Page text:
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Home > Privacy and Business > Medical Privacy > Current Issues: > HIPAA Security Standards


HIPAA Security Standards

The security standards proposed under the Health Insurance Portability and Accountability Act by the Department of Health and Human Services reiterate the need for security practices that are already dictated by the business interests of health care providers and by existing law. Thus, while it is useful to be reminded of good security practices, placing security standards in a regulation merely increases the chance that health care providers will suffer administrative penalties, adverse publicity, and higher costs without increasing the security or privacy of health care information.

There are inherent tensions between the security standards and the proposed privacy standards. The access provisions, which give individuals the right to inspect and copy their health information, may require health care providers to compromise the security of records, putting themselves at risk of administrative penalties and further regulation, while raising the cost of health care.

Evidence for this comes from the world of banking and finance, where private investigators and fraudsters make "pretext" calls to gain access to private financial records. Claiming to be a customer, they will use Social Security Numbers, mothers' maiden names, and other information to learn account balances, transaction histories, and so on. This has been one of the major arguments for increasing regulation in the financial services sector. The access provisions of the proposed privacy regulation compromise security and open health care providers to pretexting.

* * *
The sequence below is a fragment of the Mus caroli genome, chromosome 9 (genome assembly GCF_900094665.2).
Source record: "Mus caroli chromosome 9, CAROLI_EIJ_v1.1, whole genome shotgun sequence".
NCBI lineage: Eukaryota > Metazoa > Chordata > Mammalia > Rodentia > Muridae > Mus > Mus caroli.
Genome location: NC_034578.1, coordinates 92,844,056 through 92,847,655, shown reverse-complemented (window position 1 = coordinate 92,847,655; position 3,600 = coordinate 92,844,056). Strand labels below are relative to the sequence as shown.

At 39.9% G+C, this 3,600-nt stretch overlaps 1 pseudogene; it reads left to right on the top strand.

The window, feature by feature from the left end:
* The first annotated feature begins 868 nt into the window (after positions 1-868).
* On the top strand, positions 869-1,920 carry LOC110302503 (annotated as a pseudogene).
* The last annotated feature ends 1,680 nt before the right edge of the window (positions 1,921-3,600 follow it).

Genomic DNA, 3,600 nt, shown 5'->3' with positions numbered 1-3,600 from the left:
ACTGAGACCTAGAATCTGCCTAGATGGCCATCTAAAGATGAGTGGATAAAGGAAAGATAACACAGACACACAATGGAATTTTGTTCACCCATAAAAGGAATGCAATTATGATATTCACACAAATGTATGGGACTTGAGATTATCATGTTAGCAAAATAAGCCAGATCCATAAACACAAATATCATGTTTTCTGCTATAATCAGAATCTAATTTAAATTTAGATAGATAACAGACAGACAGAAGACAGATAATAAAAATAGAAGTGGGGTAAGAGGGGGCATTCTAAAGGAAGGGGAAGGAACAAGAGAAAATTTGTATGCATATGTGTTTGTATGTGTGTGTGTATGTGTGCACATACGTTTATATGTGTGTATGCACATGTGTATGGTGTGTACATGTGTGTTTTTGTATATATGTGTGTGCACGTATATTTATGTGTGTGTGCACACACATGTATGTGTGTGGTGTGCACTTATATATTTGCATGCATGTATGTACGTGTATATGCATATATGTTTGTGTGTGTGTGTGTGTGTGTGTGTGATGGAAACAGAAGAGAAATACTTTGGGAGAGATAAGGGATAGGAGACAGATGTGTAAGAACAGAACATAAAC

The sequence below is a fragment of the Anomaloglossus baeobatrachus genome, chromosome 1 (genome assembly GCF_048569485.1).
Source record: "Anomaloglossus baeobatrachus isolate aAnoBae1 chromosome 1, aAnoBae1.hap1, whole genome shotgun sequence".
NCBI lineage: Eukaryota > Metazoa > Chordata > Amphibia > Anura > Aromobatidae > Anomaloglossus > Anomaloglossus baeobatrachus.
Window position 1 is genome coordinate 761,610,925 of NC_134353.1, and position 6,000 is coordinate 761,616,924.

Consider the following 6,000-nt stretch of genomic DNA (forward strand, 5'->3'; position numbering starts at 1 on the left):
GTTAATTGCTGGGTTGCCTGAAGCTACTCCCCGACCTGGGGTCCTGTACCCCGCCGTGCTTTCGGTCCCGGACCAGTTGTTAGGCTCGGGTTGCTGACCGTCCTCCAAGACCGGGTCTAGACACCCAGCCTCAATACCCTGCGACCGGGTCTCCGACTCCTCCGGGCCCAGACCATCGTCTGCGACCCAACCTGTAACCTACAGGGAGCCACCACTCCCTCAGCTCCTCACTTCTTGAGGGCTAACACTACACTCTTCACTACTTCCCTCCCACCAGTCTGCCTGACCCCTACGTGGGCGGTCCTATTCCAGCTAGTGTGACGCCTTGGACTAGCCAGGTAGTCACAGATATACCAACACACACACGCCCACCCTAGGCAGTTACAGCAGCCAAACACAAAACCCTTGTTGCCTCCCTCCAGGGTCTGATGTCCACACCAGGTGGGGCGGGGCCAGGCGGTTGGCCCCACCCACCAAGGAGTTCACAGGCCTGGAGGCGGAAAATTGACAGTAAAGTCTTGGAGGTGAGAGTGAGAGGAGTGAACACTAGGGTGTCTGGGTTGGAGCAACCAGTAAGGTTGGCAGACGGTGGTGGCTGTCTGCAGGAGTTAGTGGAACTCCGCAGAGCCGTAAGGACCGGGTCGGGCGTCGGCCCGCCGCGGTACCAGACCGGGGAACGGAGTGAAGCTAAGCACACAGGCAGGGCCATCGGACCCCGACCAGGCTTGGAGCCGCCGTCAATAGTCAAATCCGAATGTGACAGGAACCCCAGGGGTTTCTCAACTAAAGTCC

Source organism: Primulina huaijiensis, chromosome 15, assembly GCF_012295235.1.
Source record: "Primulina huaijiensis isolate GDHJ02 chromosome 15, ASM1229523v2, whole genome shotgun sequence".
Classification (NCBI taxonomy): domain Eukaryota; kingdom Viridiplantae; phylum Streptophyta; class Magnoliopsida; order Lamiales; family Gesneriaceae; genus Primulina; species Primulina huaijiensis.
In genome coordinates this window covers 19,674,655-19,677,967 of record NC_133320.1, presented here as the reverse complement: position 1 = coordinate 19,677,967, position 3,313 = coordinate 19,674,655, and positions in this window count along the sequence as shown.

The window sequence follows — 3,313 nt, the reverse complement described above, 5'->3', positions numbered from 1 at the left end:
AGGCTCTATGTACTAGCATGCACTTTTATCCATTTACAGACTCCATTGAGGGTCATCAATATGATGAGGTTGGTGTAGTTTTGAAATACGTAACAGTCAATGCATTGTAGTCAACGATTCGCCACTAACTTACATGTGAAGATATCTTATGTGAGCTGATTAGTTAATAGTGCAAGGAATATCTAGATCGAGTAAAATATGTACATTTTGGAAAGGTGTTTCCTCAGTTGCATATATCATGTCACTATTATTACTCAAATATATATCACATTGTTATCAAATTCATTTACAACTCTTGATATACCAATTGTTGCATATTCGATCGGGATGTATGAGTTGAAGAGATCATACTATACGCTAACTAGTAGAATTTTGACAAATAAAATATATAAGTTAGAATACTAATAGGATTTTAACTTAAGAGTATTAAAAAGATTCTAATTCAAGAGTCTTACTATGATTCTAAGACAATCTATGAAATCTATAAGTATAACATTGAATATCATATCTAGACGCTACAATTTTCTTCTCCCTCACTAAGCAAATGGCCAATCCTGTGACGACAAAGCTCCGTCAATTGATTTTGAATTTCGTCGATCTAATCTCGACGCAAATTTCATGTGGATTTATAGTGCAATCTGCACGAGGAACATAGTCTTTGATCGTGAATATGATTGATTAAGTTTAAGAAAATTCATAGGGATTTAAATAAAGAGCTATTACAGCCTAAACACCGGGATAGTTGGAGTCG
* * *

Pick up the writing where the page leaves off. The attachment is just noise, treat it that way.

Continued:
Because information technology is changing quickly, the proposed security regulations also stand a particularly good chance of being reinterpreted by HHS. Under the Supreme Court's Seminole Rock decision, HHS could change the way it interprets its regulations without commencing a new rulemaking. In the worst case, this means that HHS could change its interpretation of a regulation and immediately enforce the newly interpreted regulation against health care providers. This is unfair, of course, and it would also raise the cost of health care without particularly improving the security or privacy of health information.


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[updated 9/4/00]



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